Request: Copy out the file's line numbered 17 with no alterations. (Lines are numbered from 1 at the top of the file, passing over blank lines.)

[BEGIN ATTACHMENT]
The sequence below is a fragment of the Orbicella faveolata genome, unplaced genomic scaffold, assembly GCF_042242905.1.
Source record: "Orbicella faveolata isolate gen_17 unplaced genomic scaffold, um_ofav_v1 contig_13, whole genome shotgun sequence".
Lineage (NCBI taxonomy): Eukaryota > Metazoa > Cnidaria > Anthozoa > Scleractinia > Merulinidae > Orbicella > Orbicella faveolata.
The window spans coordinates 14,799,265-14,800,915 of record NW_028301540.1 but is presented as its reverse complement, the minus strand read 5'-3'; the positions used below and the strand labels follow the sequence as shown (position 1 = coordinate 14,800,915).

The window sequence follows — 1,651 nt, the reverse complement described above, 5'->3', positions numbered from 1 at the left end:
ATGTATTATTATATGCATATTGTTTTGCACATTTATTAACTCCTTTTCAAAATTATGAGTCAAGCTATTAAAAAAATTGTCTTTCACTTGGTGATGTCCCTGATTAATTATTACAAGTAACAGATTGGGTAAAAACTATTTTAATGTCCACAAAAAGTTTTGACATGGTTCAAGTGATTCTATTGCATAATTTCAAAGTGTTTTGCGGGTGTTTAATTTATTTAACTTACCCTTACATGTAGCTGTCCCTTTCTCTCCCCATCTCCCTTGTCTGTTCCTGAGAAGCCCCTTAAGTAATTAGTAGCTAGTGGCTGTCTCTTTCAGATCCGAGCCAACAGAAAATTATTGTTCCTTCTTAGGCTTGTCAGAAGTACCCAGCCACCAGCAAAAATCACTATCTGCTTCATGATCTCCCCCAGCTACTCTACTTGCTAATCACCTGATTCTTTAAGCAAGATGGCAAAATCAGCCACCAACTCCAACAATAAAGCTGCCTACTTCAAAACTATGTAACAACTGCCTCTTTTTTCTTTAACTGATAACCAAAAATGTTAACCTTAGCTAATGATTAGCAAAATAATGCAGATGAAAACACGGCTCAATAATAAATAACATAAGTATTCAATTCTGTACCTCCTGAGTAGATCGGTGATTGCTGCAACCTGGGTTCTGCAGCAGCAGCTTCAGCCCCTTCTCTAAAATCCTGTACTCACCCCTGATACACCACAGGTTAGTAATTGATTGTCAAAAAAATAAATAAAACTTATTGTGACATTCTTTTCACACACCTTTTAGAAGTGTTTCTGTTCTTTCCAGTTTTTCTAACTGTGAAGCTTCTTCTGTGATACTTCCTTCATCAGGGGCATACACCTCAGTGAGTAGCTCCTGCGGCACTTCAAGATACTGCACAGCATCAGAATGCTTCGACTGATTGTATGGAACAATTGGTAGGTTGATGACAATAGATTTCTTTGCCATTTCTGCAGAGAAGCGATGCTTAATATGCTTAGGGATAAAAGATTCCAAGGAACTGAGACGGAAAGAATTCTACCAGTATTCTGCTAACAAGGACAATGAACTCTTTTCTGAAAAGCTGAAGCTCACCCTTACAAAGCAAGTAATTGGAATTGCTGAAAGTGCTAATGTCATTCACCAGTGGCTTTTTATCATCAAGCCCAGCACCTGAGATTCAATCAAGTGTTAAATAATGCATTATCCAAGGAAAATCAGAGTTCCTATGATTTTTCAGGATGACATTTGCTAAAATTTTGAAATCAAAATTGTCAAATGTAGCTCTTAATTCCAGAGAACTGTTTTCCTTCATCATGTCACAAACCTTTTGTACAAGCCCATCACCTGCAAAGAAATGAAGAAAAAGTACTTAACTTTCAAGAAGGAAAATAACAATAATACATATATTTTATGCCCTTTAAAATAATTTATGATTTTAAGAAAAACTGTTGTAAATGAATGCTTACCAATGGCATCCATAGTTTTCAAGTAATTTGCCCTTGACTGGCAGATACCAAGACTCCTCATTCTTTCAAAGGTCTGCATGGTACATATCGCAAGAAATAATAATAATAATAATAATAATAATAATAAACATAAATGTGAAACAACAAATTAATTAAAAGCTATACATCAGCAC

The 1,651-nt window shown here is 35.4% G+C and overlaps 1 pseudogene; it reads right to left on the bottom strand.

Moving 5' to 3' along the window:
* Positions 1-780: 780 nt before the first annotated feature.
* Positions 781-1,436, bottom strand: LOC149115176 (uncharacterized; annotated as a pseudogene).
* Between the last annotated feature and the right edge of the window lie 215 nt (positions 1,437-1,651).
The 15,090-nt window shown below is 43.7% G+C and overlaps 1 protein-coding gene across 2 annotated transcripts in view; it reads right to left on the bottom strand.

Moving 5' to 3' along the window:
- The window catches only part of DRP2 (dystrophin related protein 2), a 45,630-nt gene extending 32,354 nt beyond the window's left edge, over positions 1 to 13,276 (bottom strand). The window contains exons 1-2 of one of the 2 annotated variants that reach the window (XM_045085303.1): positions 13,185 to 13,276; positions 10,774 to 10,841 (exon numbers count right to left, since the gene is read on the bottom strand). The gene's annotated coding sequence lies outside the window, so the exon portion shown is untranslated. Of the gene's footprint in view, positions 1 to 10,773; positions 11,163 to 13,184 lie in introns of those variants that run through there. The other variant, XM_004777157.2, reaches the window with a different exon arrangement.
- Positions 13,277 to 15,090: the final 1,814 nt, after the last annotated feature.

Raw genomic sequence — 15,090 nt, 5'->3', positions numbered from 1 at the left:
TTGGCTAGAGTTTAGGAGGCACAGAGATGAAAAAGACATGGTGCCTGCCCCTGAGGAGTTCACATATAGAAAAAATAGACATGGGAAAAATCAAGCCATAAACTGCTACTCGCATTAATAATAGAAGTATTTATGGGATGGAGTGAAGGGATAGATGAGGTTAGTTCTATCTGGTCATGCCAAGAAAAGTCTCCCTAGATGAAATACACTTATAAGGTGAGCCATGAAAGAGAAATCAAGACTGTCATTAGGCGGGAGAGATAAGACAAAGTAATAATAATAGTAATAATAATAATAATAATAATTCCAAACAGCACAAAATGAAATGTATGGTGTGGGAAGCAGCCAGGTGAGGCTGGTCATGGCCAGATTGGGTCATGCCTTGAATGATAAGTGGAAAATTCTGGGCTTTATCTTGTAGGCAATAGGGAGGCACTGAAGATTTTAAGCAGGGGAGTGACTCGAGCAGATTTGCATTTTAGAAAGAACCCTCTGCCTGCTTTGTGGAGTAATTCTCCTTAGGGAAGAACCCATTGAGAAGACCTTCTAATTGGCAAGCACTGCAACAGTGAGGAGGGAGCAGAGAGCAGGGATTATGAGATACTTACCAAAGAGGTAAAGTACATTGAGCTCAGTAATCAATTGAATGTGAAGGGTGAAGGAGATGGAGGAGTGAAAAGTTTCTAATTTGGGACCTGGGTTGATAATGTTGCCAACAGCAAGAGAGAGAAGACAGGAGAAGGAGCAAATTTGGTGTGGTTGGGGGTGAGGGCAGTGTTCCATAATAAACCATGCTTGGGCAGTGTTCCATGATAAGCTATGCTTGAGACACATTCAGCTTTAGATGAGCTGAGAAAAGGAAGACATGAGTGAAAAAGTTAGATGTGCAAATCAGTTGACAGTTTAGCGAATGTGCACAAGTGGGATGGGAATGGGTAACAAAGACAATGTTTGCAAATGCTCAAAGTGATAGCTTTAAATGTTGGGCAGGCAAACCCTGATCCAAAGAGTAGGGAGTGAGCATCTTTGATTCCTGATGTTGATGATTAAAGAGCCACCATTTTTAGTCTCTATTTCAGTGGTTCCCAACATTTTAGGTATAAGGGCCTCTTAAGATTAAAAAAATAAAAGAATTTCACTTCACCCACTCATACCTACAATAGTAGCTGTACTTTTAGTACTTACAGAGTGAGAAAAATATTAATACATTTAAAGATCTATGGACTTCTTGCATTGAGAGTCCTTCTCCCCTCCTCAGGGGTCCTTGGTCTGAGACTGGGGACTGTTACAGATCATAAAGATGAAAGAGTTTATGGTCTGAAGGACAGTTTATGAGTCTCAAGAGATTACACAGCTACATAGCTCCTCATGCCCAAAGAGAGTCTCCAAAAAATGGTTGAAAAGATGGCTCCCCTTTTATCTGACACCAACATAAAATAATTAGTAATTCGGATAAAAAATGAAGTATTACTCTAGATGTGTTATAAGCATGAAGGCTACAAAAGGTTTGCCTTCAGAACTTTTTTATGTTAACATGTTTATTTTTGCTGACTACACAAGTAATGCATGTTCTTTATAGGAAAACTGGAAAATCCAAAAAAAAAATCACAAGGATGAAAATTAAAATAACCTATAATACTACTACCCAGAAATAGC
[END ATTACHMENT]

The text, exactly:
TTGGCTAGAGTTTAGGAGGCACAGAGATGAAAAAGACATGGTGCCTGCCCCTGAGGAGTTCACATATAGAAAAAATAGACATGGGAAAAATCAAGCCATAAACTGCTACTCGCATTAATAATAGAAGTATTTATGGGATGGAGTGAAGGGATAGATGAGGTTAGTTCTATCTGGTCATGCCAAGAAAAGTCTCCCTAGATGAAATACACTTATAAGGTGAGCCATGAAAGAGAAATCAAGACTGTCATTAGGCGGGAGAGATAAGACAAAGTAATAATAATAGTAATAATAATAATAATAATAATTCCAAACAGCACAAAATGAAATGTATGGTGTGGGAAGCAGCCAGGTGAGGCTGGTCATGGCCAGATTGGGTCATGCCTTGAATGATAAGTGGAAAATTCTGGGCTTTATCTTGTAGGCAATAGGGAGGCACTGAAGATTTTAAGCAGGGGAGTGACTCGAGCAGATTTGCATTTTAGAAAGAACCCTCTGCCTGCTTTGTGGAGTAATTCTCCTTAGGGAAGAACCCATTGAGAAGACCTTCTAATTGGCAAGCACTGCAACAGTGAGGAGGGAGCAGAGAGCAGGGATTATGAGATACTTACCAAAGAGGTAAAGTACATTGAGCTCAGTAATCAATTGAATGTGAAGGGTGAAGGAGATGGAGGAGTGAAAAGTTTCTAATTTGGGACCTGGGTTGATAATGTTGCCAACAGCAAGAGAGAGAAGACAGGAGAAGGAGCAAATTTGGTGTGGTTGGGGGTGAGGGCAGTGTTCCATAATAAACCATGCTTGGGCAGTGTTCCATGATAAGCTATGCTTGAGACACATTCAGCTTTAGATGAGCTGAGAAAAGGAAGACATGAGTGAAAAAGTTAGATGTGCAAATCAGTTGACAGTTTAGCGAATGTGCACAAGTGGGATGGGAATGGGTAACAAAGACAATGTTTGCAAATGCTCAAAGTGATAGCTTTAAATGTTGGGCAGGCAAACCCTGATCCAAAGAGTAGGGAGTGAGCATCTTTGATTCCTGATGTTGATGATTAAAGAGCCACCATTTTTAGTCTCTATTTCAGTGGTTCCCAACATTTTAGGTATAAGGGCCTCTTAAGATTAAAAAAATAAAAGAATTTCACTTCACCCACTCATACCTACAATAGTAGCTGTACTTTTAGTACTTACAGAGTGAGAAAAATATTAATACATTTAAAGATCTATGGACTTCTTGCATTGAGAGTCCTTCTCCCCTCCTCAGGGGTCCTTGGTCTGAGACTGGGGACTGTTACAGATCATAAAGATGAAAGAGTTTATGGTCTGAAGGACAGTTTATGAGTCTCAAGAGATTACACAGCTACATAGCTCCTCATGCCCAAAGAGAGTCTCCAAAAAATGGTTGAAAAGATGGCTCCCCTTTTATCTGACACCAACATAAAATAATTAGTAATTCGGATAAAAAATGAAGTATTACTCTAGATGTGTTATAAGCATGAAGGCTACAAAAGGTTTGCCTTCAGAACTTTTTTATGTTAACATGTTTATTTTTGCTGACTACACAAGTAATGCATGTTCTTTATAGGAAAACTGGAAAATCCAAAAAAAAAATCACAAGGATGAAAATTAAAATAACCTATAATACTACTACCCAGAAATAGC